Scalable Offline Reinforcement Learning via Autoregressive Q-Functions

  • Yevgen Chebotar*
  • Quan Vuong*
  • Alex Irpan
  • Karol Hausman
  • Fei Xia
  • Yao Lu
  • Aviral Kumar
  • Tianhe Yu
  • Alexander Herzog
  • Karl Pertsch
  • Keerthana Gopalakrishnan
  • Julian Ibarz
  • Ofir Nachum
  • Sumedh Sontakke
  • Grecia Salazar
  • Huong T Tran
  • Jodilyn Peralta
  • Clayton Tan
  • Deeksha Manjunath
  • Jaspiar Singht
  • Brianna Zitkovich
  • Tomas Jackson
  • Kanishka Rao
  • Chelsea Finn
  • Sergey Levine

  • *equal contribution


In this work, we present a scalable reinforcement learning method for training multi-task policies from large offline datasets that can leverage both human demonstrations and autonomously collected data. Our method uses a Transformer to provide a scalable representation for Q-functions trained via offline temporal difference backups. We therefore refer to the method as Q-Transformer. By discretizing each action dimension and representing the Q-value of each action dimension as separate tokens, we can apply effective high-capacity sequence modeling techniques for Q-learning. We present several design decisions that enable good performance with offline RL training, and show that Q-Transformer outperforms prior offline RL algorithms and imitation learning techniques on a large diverse real-world robotic manipulation task suite.


We first describe how to enable using Transformers for Q-learning by applying discretization and autoregression of the action space. The classical way for learning a Q-function using TD-learning is based on the Bellman update rule:

We change the Bellman update to be performed for each action dimension by transforming the original MDP of the problem into an MDP where each action dimension is treated as a separate step for Q-learning. In particular, given the action dimensionality dA, the new Bellman update rule is:

This means that for each intermediate action dimension we maximize over the next action dimension given the same state, and for the final action dimension we use the first action dimension from the next state. This decomposition makes sure that the maximization within the Bellman update remains tractable while ensuring that we still solve the original MDP problem.

In order to account for the distribution shift during offline learning, we introduce a simple regularization technique that minimizes unseen actions (in the discretized case unseen action bins) to the lowest value. To accelerate learning, we also employ Monte-Carlo (MC) returns that use the original return-to-go from a given episode and n-step returns that can skip per-dimension maximization.

Results and Videos

In our experiments, we start by evaluating Q-Transformer on a suite of real world tasks introduced in the RT-1 paper while limiting the data per task to only contain 100 human demonstrations. In addition to demonstrations, we also add autonomously collected failed episodes, resulting in a dataset of 38,000 positive examples from demos and 20,000 negative autonomously collected examples.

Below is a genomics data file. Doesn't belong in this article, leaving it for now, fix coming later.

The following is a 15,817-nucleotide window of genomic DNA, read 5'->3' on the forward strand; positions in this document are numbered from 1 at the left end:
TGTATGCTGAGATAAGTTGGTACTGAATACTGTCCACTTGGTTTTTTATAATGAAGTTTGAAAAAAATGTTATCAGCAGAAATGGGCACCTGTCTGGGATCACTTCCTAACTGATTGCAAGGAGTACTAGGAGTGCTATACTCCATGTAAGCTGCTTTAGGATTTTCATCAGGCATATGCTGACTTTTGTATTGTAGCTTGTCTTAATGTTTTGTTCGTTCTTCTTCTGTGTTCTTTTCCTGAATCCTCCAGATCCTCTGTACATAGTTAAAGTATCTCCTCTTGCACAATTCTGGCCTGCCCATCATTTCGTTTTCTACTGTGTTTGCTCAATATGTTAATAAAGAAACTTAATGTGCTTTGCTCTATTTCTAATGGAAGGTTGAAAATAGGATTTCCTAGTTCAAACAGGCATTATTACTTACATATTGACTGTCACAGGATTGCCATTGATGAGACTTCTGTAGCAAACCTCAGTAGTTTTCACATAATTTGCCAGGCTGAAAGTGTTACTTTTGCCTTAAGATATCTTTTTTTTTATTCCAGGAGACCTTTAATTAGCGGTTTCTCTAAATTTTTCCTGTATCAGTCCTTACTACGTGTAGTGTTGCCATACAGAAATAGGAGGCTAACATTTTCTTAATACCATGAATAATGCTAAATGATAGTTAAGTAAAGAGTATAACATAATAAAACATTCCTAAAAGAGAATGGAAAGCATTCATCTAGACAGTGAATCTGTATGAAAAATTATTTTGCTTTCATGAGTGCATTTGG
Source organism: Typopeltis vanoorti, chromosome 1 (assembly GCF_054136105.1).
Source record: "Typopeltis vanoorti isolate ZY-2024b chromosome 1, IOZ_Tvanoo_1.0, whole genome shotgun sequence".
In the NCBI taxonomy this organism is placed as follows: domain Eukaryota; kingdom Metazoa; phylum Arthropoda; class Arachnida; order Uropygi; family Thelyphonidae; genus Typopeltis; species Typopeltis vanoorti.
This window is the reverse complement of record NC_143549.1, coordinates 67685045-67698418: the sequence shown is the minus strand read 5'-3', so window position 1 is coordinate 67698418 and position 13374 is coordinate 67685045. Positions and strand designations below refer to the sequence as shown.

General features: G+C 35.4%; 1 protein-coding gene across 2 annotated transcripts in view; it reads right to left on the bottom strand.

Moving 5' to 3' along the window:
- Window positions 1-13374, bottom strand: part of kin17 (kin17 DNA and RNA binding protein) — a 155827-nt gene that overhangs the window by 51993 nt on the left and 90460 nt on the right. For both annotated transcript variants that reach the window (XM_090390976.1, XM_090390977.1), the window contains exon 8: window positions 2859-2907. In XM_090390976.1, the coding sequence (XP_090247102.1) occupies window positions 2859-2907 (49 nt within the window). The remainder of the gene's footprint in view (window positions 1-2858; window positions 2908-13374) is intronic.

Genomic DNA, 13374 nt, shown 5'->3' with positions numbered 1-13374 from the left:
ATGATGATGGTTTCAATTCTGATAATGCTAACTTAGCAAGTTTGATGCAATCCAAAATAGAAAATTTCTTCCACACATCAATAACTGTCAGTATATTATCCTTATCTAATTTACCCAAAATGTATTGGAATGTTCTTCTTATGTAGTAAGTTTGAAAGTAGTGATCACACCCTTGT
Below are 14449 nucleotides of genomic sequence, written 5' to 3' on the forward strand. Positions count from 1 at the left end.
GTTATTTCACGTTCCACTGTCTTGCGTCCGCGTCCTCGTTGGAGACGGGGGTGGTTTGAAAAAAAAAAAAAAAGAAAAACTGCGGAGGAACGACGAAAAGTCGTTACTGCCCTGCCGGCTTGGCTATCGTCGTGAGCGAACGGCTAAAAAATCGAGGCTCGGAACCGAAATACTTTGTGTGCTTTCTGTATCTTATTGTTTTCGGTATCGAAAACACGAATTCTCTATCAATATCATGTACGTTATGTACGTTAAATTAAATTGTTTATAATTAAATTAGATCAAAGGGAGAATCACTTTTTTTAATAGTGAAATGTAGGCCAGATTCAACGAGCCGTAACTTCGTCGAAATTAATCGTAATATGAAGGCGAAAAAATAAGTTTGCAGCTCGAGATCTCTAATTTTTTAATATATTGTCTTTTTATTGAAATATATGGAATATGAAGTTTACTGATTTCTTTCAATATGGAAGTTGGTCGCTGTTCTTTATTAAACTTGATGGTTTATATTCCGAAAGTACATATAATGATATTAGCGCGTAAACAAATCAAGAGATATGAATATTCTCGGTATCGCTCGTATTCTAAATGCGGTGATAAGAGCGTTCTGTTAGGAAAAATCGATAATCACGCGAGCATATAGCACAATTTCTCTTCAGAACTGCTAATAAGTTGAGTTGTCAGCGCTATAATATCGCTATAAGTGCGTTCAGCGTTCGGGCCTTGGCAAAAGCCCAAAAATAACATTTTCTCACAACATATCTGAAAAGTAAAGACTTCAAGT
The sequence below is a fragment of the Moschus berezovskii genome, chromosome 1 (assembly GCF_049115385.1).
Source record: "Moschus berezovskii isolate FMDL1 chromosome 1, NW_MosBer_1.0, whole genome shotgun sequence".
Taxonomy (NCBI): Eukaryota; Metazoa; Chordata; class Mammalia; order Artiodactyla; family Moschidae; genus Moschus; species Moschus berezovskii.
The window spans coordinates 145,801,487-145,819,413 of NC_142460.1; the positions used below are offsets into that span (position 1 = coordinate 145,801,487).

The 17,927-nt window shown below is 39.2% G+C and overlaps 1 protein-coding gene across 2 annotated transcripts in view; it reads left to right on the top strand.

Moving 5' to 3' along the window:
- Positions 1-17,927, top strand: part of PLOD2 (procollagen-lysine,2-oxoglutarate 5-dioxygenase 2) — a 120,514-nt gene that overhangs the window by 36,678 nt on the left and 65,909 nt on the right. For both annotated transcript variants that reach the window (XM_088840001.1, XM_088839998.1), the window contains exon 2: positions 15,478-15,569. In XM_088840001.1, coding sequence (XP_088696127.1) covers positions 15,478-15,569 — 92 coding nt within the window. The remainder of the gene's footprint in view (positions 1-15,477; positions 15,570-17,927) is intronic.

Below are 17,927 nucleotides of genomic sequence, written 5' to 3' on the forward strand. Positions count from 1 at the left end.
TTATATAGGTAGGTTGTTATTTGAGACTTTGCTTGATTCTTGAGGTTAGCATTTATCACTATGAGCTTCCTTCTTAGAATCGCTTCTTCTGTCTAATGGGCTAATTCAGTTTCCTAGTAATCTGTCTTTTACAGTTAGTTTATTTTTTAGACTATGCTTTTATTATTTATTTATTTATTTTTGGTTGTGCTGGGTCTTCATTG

Compared to such baselines as RT-1, IQL and Decision Transformer (DT), Q-Transformer can effectively utilize autonomous episodes to significantly improve on such skills as picking from and placing objects into drawers, moving objects near targets and closing and opening drawers.

We also benchmark our method in a challenging simulated picking task, where only ~8% of the data are positive examples, and the rest are noisy negative examples. Q-learning methods, such as QT-Opt, IQL, AW-Opt and our Q-Transformer are generally performing better on this task as they are able to utilize negative examples to learn policies through dynamic programming.

Ablating our decision choices on this picking task, we notice that both the conservative regularizer and MC returns are important for retaining the performance. Switching to a Softmax regularizer, which is similar to a CQL regularizer for discrete actions, performs significantly worse as it bounds the policy too much to the distribution of the data, showing that our choice of the regularizer works better for such tasks.

We also ablate n-step returns and notice that although introducing bias they can help us achieving the same high performance in much fewer number of gradient steps, making them an efficient choice in many problems.

We also try to run our Q-Transformer on a much larger dataset, scaling up the number of positive examples to 115,000 and the number of negative examples to 185,000 resulting in 300,000 episodes. Q-Transformer is still able to learn from this large dataset and even provide some improvement over the RT-1 BC baseline.

Finally, we use the Q-function trained by Q-Transformer as an affordance model in combination with a language planner, similar to the SayCan work.

Q-Transformer affordance estimation works better than the previously used Q-functions trained with QT-Opt, especially when combined with relabeling non-sampled tasks as negatives for the current task during training. As Q-Transformer does not require sim-to-real training that was used for the QT-Opt training, it makes it easier to use it in the absence of suitable simulations.

To test the full planning + execution system, we use Q-Transformer for both affordance estimation and the actual policy execution, where it shows to outperform the previous combination of QT-Opt and RT-1.

As can be seen in the examples of task affordance values for a given image, Q-Transformer can provide high-quality affordance values that can be used in downstream plan-and-execute frameworks.


The website template was borrowed from Jon Barron.